Use of Potassium Iodide
Potassium iodide, also known by its chemical symbol "KI", is a salt. In fact, it is commonly added to table salt to make it "iodized." In the event of a radiological emergency, if taken properly, KI may reduce how much radioactive iodine the thyroid gland is able to absorb, potentially reducing an increase in the risk of developing thyroid cancer.
The NRC's regulations on the use of potassium iodide for radiological emergencies requires States (including Tribal governments) that have populations in the 10-mile emergency planning zone (EPZ) of a commercial nuclear power plant to consider including KI in emergency plans as a protective measure.
The U.S. Food and Drug Administration (FDA) issued guidance on the dosage and effectiveness of KI. The NRC supplies KI tablets, in accordance with FDA dosing guidelines, to States that request it for populations within the 10-mile EPZ of a nuclear power plant. The population within the 10-mile EPZ is at the greatest risk of exposure to radioactive iodine. Evacuation, along with removing potentially contaminated food products from the market, essentially eliminates the risk from further radioactive iodine exposure to the thyroid. However, prophylactic use of KI may be recommended by States as a supplement to evacuation or sheltering in place.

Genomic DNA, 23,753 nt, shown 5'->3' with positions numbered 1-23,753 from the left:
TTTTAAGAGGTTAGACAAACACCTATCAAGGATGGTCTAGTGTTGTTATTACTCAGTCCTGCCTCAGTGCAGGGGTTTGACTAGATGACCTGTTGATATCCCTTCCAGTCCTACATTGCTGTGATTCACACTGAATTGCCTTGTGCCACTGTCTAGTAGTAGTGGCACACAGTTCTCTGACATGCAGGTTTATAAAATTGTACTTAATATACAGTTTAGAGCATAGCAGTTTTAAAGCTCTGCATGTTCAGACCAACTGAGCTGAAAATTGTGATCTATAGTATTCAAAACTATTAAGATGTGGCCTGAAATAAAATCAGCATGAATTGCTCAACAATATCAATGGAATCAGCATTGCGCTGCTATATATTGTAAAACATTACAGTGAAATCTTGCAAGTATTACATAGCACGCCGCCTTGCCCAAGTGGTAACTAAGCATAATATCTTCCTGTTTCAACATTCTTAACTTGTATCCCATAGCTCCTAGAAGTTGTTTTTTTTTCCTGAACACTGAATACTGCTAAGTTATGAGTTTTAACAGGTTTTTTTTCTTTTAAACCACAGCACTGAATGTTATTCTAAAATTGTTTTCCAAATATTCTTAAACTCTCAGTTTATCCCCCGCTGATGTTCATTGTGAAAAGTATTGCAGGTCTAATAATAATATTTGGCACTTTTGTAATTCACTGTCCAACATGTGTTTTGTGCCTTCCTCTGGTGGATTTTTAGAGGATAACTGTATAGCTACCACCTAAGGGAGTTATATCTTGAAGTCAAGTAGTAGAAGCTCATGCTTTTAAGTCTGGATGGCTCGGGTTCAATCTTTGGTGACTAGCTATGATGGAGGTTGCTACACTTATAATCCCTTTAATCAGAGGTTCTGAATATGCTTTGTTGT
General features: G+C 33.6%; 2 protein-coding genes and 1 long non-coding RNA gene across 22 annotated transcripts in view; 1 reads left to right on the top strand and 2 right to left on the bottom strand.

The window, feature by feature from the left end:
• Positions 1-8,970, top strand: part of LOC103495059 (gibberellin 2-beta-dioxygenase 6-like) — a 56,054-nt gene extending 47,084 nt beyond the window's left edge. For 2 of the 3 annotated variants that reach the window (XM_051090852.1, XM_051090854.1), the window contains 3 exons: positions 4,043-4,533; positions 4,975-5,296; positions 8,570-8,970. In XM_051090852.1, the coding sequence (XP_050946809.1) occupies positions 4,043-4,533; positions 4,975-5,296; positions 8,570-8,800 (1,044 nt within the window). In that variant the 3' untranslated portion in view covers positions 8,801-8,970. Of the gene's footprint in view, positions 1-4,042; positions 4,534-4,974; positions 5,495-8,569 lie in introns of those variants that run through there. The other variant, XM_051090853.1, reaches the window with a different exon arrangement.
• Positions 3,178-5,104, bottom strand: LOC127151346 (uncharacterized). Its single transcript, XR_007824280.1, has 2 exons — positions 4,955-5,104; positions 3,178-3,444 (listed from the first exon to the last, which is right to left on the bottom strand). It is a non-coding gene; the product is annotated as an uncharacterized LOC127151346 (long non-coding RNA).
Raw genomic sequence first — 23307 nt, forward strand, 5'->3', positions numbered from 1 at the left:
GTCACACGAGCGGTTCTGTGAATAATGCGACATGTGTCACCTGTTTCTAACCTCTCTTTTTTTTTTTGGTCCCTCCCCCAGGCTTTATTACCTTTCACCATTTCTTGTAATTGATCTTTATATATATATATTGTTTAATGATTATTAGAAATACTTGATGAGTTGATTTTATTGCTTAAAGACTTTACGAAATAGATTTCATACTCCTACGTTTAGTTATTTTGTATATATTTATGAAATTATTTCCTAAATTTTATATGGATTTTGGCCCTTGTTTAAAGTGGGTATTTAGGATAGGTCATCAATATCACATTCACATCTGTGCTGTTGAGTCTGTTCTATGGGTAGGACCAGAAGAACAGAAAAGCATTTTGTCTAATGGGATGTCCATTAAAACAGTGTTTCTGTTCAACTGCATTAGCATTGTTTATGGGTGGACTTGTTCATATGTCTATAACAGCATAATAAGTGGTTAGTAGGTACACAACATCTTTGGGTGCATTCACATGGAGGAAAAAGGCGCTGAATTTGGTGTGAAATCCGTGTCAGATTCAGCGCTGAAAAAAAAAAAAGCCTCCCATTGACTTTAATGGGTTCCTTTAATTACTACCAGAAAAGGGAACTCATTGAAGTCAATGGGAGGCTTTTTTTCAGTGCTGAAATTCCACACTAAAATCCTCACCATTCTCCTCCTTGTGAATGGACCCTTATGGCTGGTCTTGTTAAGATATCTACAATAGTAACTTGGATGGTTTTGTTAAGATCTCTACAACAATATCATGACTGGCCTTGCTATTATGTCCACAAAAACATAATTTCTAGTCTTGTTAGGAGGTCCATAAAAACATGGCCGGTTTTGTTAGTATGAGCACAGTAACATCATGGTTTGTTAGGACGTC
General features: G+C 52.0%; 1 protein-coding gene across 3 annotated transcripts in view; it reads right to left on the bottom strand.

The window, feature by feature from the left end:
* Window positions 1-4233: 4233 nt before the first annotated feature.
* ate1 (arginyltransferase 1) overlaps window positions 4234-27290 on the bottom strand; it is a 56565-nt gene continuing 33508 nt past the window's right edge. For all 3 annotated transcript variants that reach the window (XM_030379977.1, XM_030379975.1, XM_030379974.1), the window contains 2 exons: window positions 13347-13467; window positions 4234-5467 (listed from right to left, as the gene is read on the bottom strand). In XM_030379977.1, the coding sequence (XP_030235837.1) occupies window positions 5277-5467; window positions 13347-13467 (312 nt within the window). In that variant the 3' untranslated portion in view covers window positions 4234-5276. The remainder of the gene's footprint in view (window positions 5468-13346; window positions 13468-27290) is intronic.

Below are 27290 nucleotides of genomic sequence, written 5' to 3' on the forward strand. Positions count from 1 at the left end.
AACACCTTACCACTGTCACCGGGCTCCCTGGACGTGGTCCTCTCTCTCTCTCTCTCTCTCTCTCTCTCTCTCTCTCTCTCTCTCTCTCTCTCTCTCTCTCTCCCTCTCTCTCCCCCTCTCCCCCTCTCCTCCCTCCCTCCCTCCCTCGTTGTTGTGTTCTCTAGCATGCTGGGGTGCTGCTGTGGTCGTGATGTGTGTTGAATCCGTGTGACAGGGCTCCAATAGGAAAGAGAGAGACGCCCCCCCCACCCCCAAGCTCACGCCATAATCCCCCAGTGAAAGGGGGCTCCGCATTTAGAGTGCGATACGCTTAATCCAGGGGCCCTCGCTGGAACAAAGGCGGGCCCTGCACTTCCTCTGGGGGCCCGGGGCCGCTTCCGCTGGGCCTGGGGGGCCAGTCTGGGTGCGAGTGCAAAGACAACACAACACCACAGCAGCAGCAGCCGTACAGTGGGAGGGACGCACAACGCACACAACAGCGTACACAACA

For populations outside of the 10-mile EPZ the major risk of radioiodine exposure is from ingestion of contaminated foodstuffs, particularly milk products. Both the Environmental Protection Agency (EPA) and the FDA have published guidance to protect consumers from contaminated foods. These protective actions are preplanned in the 50-mile ingestion pathway EPZ, and can be implemented in a timely and effective manner. Therefore, supplemental KI is not recommended for populations outside of the 10-mile EPZ but within the 50-mile ingestion pathway EPZ.
Remember, in the unlikely event of a nuclear power plant accident, follow instructions from your State or local government in order to make sure protective actions, such as evacuation, shelter-in-place, or taking potassium iodide pills (if applicable), are implemented safely and effectively for the affected population.
For additional information on KI, please see Frequently Asked Questions about Potassium Iodide.
Page Last Reviewed/Updated Monday, April 19, 2021